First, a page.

p-value = 2*ttail(e(df_r), abs(_b[treatmen]/_se[treatmen]))

For more information, see help return, help system variables, and Martin Buis’s Stata tip 54: Where did my p-values go?

Now, we want the mean of our outcome variable. Instead of the mean of lnfood, let us take the mean of food for the sample observations used in the estimation using summarize and e(sample). The e(sample), another one out of the ereturn list, returns 1 if the observation is used in the previous estimation and 0 otherwise. Thus, if we type sum food if e(sample), we want to show the summary of the variable food only for those observations included in our previous estimation. This returns the following:
. sum food if e(sample)
    Variable |       Obs        Mean    Std. Dev.       Min        Max
-------------+--------------------------------------------------------
        food |      5938    1301.023    1184.682         12      37084

How do we grab that mean? If we type ereturn list now it will still give us the one stored after the regression estimation. This is because ereturn list returns results only for estimation commands like regress. For general commands, we use return list.
. return list

scalars:
                  r(N) =  5938
              r(sum_w) =  5938
               r(mean) =  1301.023093635043
                r(Var) =  1403472.291154946
                 r(sd) =  1184.682358759067
                r(min) =  12
                r(max) =  37084
                r(sum) =  7725475.130004883

There is our mean stored in r(mean). To summarize, we now have:
-----------------------------------------------------------------
What we want| Where it is stored
------------+----------------------------------------------------
N           | e(N)
Coeffient   | _b[treatmen] or _coef[treatmen]
s.e.        | _se[treatmen]
p-value     | 2*ttail(e(df_r), abs(_b[treatmen]/_se[treatmen]))
Adj. R2     | e(r2_a)
Mean        | r(mean)
-----------------------------------------------------------------

Next, we will now use putexcel to populate our Excel sheet.

First, we will create results.xlsx; name a sheet to singlediff; create a table title in the first cell (A1) of the sheet; and add column headers in the second row.
putexcel A1 = ("Table 1. My table") A2 = ("Outcome") ///
    B2 = ("Mean (in units)") C2 = ("N") D2 = ("Coefficient") ///
    E2 = ("s.e.") F2 = ("p-value") G2 = ("Adj. R2") ///
    using results, sheet("singlediff") replace

Now, we will populate our table.
loc pvalue = 2*ttail(e(df_r), abs(_b[treatmen]/_se[treatmen])
putexcel A3 = ("lnfood: Log of total food consumption") ///
    B3 = (r(mean)) C3 = (e(N)) D3 = (_b[treatmen]) ///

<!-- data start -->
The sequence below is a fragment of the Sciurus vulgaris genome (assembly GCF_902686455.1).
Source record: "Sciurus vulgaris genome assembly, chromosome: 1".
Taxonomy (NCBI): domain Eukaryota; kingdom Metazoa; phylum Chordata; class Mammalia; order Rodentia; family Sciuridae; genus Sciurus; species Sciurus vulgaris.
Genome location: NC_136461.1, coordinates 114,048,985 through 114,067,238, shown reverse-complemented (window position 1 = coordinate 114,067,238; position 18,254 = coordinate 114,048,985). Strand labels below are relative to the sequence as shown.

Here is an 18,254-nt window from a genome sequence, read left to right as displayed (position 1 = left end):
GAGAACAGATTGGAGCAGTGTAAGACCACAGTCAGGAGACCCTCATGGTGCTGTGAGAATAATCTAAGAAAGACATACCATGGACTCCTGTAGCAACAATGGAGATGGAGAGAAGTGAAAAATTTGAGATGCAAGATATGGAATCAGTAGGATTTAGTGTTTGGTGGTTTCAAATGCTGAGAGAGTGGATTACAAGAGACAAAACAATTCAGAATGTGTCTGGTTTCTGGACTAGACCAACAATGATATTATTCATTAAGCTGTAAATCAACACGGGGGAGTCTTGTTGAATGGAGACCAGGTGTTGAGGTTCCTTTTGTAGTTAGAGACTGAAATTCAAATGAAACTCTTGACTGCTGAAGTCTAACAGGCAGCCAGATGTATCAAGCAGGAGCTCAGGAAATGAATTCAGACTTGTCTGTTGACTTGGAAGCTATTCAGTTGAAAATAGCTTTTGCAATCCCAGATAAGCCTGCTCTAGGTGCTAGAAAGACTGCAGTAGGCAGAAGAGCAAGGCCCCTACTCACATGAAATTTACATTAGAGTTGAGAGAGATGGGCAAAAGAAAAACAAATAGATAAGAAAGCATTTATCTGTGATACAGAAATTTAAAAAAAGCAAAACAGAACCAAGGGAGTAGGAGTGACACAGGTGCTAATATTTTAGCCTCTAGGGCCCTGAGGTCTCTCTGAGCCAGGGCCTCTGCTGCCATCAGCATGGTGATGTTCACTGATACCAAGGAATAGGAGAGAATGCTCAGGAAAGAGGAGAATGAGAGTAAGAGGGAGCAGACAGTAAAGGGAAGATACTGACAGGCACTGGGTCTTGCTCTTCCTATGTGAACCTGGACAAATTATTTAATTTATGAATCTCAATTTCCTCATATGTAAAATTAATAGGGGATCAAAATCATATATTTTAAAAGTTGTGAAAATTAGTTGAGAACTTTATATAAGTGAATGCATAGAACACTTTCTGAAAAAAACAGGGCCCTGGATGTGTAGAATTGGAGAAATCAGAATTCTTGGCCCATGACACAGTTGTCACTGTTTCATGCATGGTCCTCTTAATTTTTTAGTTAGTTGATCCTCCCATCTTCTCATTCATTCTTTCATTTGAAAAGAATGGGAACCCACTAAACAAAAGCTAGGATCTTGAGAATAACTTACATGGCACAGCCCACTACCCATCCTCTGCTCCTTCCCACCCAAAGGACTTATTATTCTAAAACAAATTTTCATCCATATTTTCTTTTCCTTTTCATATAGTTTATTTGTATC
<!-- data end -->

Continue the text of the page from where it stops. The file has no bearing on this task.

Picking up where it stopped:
E3 = (_se[treatmen]) F3 = (`pvalue') G3 = (e(r2_a)) ///
    using results, sheet("singlediff") modify

We then estimate the same model for lncereal and append the results in the next row.

reg lncereal treatmen
sum cereal if e(sample)

loc pvalue = 2*ttail(e(df_r), abs(_b[treatmen]/_se[treatmen]))
putexcel A4 = ("lncereal: Log of total cereal consumption") ///
    B4 = (r(mean)) C4 = (e(N)) D4 = (_b[treatmen]) ///
    E4 = (_se[treatmen]) F4 = (`pvalue') G4 = (e(r2_a)) ///
    using results, sheet("singlediff") modify

Our updated table now looks like this:

Screen Shot 2014-07-19 at 5.43.53 PM

Since the above routines are repeating, we can loop over our outcome variables of interest and shift the rows to which the results will be pasted accordingly. See Nick Cox’s Speaking Stata: How to repeat yourself without going mad.

We can rewrite our codes above as:
putexcel A1 = ("Table 1. My table") A2 = ("Outcome") ///
    B2 = ("Mean (in units)") C2 = ("N") D2 = ("Coefficient") ///
    E2 = ("s.e.") F2 = ("p-value") G2 = ("Adj. R2") ///
    using results, sheet("singlediff") replace

* set the row into which the first outcome will be pasted   
loc row = 3    
foreach y of varlist lnfood lncereal {
    loc ylab: var label `y'

    reg `y' treatmen
    loc pvalue = 2*ttail(e(df_r), abs(_b[treatmen]/_se[treatmen]))

    loc ynew = subinstr("`y'", "ln", "", 1)
    sum `ynew'

    putexcel A`row' = ("`y': `ylab'") B`row' = (r(mean)) ///
        C`row' = (e(N)) D`row' = (_b[treatmen]) ///
    E`row' = (_se[treatmen]) F`row' = (`pvalue') ///
    G`row' = (e(r2_a)) using results, sheet("singlediff") modify

    loc row = `row' + 1
}

The Stata Blog has featured putexcel in Export tables to Excel and Retaining an Excel cell’s format when using putexcel.

 

Notes:
[1] The recent version (version 4) of outreg was completely rewritten and there has been significant changes since. Examples in Writing a formatted regression output using -outreg- written in 2010 may be obsolete.

[2] FOR ILLUSTRATION. No effort was exerted for the models to make economic or econometric sense.

[3] For the interested, follow this link to access the data or learn more about the program. Thanks to Shiel Velade and Julien Labonne for sharing the link.

 

Leave a Reply

%d bloggers like this: